be honest. Sometimes it’s hard to get motivated, difficult
to find the time to exercise and painful to go through with a program.
For many women, the thought of physical activities such as jogging,
walking and weight lifting, isn’t invigorating at all. If
you feel overwhelmed by the prospect of having to engage in 30
minutes of exercise a day, take these steps and see if you can’t
find some way to make the exercise component a fun aspect of your
- Consult your healthcare provider. Especially if you’re
over 50 or have had previous health concerns, it’s very
important to consult your healthcare provider about your plans
to start exercising. He or she will be able to talk to you about
any health concerns you might want to consider before exercising,
and activities you should avoid, and what to do if something
goes wrong. If done right, exercise can be safe—but sometimes
the wrong type of exercise or too much strain can cause health
problems and complications that would be avoided by the advice
of a healthcare professional who knows you.
- Variety. Get variety in your life. Nobody ever said that exercise
had to mean training for a marathon or spending half an hour
sweating on a treadmill, like a hamster. There are tons of fun,
and extremely good-for-you exercise options to explore. Swimming
and water work-outs are very beneficial for your health. Not
only does water exercise go easier on your muscles and your bones,
but it also yields noticeable and significant health results.
If you can’t swim, try hiking. Check out the wooded areas
around your home, or take a weekend trip, and go for a hike.
Or take up walking—walking has the same health benefits
as running, with less strain on your joints and bones. Your options
don’t end there. You can find a sport you’re interested
in, such as tennis, and take some lessons or join a league. Check
out your local community center and gyms to see if any dance
classes or yoga courses are offered—two great new hobbies.
If you can’t decide on one option, that’s great.
Getting variety in your exercise regimen is called cross-training,
and you get the benefit of working out many different areas of
your body, and you have less of a chance of getting bored.
- Start small. If you lead a sedentary life now, it’s recommended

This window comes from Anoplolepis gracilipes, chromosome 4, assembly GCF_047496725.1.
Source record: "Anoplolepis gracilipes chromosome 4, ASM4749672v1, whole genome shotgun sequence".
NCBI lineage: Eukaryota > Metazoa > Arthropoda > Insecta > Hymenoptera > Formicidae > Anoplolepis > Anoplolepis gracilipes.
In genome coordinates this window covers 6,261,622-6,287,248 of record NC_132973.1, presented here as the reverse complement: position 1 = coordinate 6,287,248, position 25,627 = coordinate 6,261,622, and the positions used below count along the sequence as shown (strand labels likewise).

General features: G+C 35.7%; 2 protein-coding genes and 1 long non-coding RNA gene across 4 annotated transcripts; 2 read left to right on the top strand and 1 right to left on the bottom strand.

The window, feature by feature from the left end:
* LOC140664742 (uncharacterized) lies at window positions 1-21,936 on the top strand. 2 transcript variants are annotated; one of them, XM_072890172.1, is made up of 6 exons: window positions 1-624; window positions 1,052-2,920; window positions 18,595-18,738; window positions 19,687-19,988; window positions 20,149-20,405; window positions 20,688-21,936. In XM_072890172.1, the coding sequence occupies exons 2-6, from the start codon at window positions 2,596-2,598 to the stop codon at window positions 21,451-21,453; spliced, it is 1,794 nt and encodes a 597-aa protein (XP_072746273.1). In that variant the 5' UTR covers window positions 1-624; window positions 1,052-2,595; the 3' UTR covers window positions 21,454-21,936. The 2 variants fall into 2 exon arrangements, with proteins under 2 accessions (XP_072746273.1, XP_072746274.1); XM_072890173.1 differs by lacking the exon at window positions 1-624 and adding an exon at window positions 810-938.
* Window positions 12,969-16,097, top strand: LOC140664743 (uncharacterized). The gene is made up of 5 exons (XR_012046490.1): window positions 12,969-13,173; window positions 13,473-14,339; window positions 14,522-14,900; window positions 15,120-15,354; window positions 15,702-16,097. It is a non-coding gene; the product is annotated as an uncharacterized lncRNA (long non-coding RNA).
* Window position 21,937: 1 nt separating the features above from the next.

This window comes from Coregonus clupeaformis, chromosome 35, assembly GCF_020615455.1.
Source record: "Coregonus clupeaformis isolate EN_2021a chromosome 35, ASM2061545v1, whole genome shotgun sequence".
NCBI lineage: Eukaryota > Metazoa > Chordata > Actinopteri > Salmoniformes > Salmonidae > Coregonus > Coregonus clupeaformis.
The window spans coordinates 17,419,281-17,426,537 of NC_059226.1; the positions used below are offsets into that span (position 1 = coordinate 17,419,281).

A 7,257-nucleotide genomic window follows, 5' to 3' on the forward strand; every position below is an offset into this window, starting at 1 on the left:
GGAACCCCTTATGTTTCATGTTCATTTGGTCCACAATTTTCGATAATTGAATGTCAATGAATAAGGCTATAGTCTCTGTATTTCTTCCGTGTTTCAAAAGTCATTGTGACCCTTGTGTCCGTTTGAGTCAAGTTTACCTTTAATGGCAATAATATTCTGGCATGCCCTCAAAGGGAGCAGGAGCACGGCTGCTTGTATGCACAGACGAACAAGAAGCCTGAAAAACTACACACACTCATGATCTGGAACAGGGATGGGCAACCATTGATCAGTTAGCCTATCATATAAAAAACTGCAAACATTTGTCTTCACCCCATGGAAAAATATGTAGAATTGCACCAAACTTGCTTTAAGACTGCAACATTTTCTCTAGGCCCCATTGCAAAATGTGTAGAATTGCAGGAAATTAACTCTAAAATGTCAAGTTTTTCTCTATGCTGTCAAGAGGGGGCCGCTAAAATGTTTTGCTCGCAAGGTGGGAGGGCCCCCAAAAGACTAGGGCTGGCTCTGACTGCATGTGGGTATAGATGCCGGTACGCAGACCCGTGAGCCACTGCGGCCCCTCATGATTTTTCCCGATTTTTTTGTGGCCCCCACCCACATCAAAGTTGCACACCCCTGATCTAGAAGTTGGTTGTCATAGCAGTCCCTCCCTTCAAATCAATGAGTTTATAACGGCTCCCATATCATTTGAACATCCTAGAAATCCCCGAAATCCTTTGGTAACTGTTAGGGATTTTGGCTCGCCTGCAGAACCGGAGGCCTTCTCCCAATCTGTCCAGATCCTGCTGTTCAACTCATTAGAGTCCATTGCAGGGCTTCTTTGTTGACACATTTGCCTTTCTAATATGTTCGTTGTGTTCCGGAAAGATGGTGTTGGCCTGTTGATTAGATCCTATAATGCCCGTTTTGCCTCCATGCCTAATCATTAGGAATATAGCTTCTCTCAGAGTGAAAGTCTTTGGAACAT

that you only begin exercising for 10-15 minutes until you can
gradually work up to a more lengthy, 30-minute workout. The good
news is that even starting out with a small amount of exercise
will have beneficial effects on your health. You might notice
that you feel better about yourself, have reduced stress levels
or that you can take a flight of stairs easier than before you
started. These are all great signs that mean you might be able
to up your activity level—and before you know it, you’ll
be seeing even more changes including the ability to exercise
- Grab a friend. It’s been said that exercising with a
friend is great for motivation and increases your chances of
sticking with a program and seeing results. A friend can make
exercising more fun. You can chat while you walk, push each other
when running or support each other when weight training. Try
to find a friend who will motivate you to be better, and do the
same for her. If you prefer to work out alone, that’s fine,
too. You might want to invest in a way to listen to music while
you exercise, to keep you in your zone and make the workout that
much more enjoyable.
- Stay positive. Don’t get down on yourself if you try
to start exercising and you quickly realize you’re out
of shape. If you compare yourself to others, or to yourself at
an earlier, more fit, stage in your life, you’ll only feel
frustrated. Instead, look to your own personal goals for motivation.
Remember that more women are out of shape than in shape. If you’re
out there working toward a goal, then you’re on the right
track. Instead of getting down on yourself for not being fast
or strong enough, be proud of yourself for making the effort
and toughing it out.
- Establish a schedule. Draw up a weekly schedule that includes
variety, strenuous times and relaxed workout times, as well as
time off. Put this schedule somewhere that you can see. And stick
to it. Once you keep this schedule up for a few months, you could
make a new schedule that is more challenging, or different, and
see if you can stick to that one, too. Remember to include rest
days, but not too many. For some women, weight management exercise
might have to happen every day. But sometimes one day of rest
after a few days of heavy exercising can be just as good for
your health as keeping up the pace.
- Keep it up. And whatever you do, stick to your program. Don’t
stop for a few months around the holidays or get sidetracked.
Make sure that if you are committed to exercise, you’re
ready to include it in your life for good.